Showing posts from February, 2014

A Short Gilding Tutorial

As requested by someone on Reddit's wonderful /r/crafts subreddit, a short tutorial on gilding. Gilding is not as hard as you might expect, and with a simple beginner's kit , you can get going right away. I suggest purchasing an imitation leaf kit to start with, as messing up gilding aluminium is an awful lot cheaper than messing up with 24k gold leaf! OK, so here are a pair of rings waiting to be gilded. They were made as per the tutorial on making metal rings I did last week. One silver, one copper. One bright and mirror polished, one satin finish. They need to be clean, so no finishing polish or wax just yet. I'm going to use two different gilds on these, in two different styles - but your options are limited only by your skills with a brush and your imagination. Gilding, being an ancient art, has lots of lovely old language associated with it. Gilders don't use glue, they use size. It's basically just glue. I like to use a nice fine lining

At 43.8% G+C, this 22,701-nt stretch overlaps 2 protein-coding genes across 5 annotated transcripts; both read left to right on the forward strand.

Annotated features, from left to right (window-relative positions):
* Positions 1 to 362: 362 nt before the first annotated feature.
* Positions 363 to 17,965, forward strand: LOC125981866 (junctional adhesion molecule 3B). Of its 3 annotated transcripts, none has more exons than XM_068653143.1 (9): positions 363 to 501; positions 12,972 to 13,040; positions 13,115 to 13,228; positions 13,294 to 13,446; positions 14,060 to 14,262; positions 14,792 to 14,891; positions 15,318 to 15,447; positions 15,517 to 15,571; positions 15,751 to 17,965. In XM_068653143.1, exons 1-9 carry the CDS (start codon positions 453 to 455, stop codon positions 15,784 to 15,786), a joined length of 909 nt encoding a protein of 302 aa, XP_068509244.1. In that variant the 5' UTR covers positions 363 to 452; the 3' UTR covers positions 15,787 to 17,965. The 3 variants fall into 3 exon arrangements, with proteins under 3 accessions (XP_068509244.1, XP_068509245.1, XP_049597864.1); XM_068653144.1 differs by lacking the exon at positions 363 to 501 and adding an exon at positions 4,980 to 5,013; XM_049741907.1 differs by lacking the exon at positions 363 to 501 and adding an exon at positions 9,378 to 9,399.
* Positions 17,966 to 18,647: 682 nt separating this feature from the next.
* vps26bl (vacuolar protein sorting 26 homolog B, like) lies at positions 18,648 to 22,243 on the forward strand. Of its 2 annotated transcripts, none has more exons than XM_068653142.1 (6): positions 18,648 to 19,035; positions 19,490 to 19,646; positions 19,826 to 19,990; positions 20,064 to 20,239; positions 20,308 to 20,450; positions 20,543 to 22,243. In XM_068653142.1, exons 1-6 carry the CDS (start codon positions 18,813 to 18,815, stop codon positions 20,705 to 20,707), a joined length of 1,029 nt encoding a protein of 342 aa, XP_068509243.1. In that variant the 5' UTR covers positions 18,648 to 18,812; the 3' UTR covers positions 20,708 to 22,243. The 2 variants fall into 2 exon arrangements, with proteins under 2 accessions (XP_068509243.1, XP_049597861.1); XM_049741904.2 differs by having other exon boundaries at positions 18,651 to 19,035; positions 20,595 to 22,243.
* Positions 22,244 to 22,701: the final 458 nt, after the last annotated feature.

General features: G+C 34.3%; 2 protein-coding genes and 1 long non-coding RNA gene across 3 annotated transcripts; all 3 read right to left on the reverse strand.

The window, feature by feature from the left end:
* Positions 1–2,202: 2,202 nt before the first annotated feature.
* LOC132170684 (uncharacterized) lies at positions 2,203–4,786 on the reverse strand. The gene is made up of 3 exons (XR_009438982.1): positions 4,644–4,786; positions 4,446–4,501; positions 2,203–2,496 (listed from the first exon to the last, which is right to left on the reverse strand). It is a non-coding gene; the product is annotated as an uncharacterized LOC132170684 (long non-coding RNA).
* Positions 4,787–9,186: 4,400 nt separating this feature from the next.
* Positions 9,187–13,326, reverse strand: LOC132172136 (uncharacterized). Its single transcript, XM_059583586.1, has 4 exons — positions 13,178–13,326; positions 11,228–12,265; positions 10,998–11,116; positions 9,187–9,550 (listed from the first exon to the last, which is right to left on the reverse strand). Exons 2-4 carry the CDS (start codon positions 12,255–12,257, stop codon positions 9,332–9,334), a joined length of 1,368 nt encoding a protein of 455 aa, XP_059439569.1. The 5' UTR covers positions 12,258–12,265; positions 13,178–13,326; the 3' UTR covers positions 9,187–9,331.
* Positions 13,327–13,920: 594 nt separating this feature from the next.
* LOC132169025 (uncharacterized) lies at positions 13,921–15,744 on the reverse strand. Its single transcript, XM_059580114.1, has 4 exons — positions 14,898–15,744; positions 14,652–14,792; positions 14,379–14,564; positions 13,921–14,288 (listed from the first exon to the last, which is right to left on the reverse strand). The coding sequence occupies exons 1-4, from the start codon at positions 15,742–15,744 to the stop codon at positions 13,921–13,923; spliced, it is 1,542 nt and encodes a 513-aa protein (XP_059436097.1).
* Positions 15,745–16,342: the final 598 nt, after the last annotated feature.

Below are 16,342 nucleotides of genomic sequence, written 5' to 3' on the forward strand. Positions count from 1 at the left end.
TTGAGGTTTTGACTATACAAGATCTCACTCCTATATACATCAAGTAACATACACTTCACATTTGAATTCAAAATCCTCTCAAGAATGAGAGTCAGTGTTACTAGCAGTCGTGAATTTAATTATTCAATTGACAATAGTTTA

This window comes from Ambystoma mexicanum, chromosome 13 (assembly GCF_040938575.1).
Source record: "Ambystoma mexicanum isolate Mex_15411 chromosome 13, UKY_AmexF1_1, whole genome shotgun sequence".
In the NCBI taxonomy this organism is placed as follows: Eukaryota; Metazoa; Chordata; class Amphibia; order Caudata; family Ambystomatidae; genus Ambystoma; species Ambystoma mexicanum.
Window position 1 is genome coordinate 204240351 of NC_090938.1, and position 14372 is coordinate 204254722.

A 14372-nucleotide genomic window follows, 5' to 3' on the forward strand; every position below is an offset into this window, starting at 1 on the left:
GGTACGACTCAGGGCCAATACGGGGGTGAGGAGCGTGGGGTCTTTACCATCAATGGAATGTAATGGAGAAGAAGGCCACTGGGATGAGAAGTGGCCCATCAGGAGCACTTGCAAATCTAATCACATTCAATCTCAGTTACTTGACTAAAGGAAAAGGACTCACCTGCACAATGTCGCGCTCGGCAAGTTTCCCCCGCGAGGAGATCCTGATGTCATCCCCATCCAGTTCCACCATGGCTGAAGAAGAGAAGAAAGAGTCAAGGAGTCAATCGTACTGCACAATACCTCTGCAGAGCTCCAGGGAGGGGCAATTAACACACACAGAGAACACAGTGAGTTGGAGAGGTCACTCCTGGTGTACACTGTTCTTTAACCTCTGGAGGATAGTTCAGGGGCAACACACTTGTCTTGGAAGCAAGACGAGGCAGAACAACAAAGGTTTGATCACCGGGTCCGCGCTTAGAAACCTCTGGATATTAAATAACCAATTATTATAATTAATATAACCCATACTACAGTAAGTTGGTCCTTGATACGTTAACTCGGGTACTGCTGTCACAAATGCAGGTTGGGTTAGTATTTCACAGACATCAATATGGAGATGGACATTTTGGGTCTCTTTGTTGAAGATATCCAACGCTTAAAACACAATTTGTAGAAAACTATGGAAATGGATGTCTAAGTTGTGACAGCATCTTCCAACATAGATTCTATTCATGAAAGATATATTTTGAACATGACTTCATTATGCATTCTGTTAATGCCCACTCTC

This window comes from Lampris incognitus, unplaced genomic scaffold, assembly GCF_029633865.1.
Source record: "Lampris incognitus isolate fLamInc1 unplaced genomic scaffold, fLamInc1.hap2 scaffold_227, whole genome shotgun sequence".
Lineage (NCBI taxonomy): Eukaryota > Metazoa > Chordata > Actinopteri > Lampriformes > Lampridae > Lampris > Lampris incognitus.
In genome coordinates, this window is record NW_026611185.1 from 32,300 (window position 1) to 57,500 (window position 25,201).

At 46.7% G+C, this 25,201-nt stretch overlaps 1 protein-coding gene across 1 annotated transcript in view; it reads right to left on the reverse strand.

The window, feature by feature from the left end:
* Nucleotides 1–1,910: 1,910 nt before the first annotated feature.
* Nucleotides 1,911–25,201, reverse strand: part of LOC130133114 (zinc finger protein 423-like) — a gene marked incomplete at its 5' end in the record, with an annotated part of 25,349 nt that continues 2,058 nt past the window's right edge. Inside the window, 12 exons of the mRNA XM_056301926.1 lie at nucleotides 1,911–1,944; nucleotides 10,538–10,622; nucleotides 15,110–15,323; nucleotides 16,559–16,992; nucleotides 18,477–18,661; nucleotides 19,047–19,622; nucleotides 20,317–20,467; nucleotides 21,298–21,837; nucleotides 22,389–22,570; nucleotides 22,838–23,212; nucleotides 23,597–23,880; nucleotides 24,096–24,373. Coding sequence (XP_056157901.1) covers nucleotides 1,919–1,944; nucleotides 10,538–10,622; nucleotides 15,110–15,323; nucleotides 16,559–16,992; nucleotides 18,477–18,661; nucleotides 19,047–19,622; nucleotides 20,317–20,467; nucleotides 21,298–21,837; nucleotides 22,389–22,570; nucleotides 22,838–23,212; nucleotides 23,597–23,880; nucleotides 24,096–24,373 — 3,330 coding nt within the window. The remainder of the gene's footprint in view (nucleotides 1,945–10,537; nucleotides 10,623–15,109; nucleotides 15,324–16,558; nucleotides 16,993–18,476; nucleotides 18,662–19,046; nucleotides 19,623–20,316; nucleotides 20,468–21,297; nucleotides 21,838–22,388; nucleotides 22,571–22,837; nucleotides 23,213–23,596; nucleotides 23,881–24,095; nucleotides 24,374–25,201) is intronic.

How To Make A Simple Metal Ring

Shiny! This simple ring is a great way to start to learn how to work with metal. I've tried not to use too many specialist tools, so this should be - hopefully - helpful for beginners. Things you will need: metal, silver solder, blowtorch, hacksaw, emery cloth (or wet-and-dry paper), hammer. Things you don't need but will make life easier: file, solder flux, nylon/rawhide mallet, power drill/lathe, ring mandrel, ball pein hammer. First up, metal. Almost anything you can buy in sheet form is OK, I'm using copper because it's cheap and fairly easy to work with. Brass would be another good option, maybe even silver if you're feeling wealthy. I buy my metals from  Cookson Gold  in the UK, other suppliers are available. Note: aluminium is not suitable, it melts at a lower temperature than the solder does. Using some Maths ( 2 x pi x (r + metal thickness) ), or  this useful calculator , work out how big you need your blank to be, and mark and cut. I'm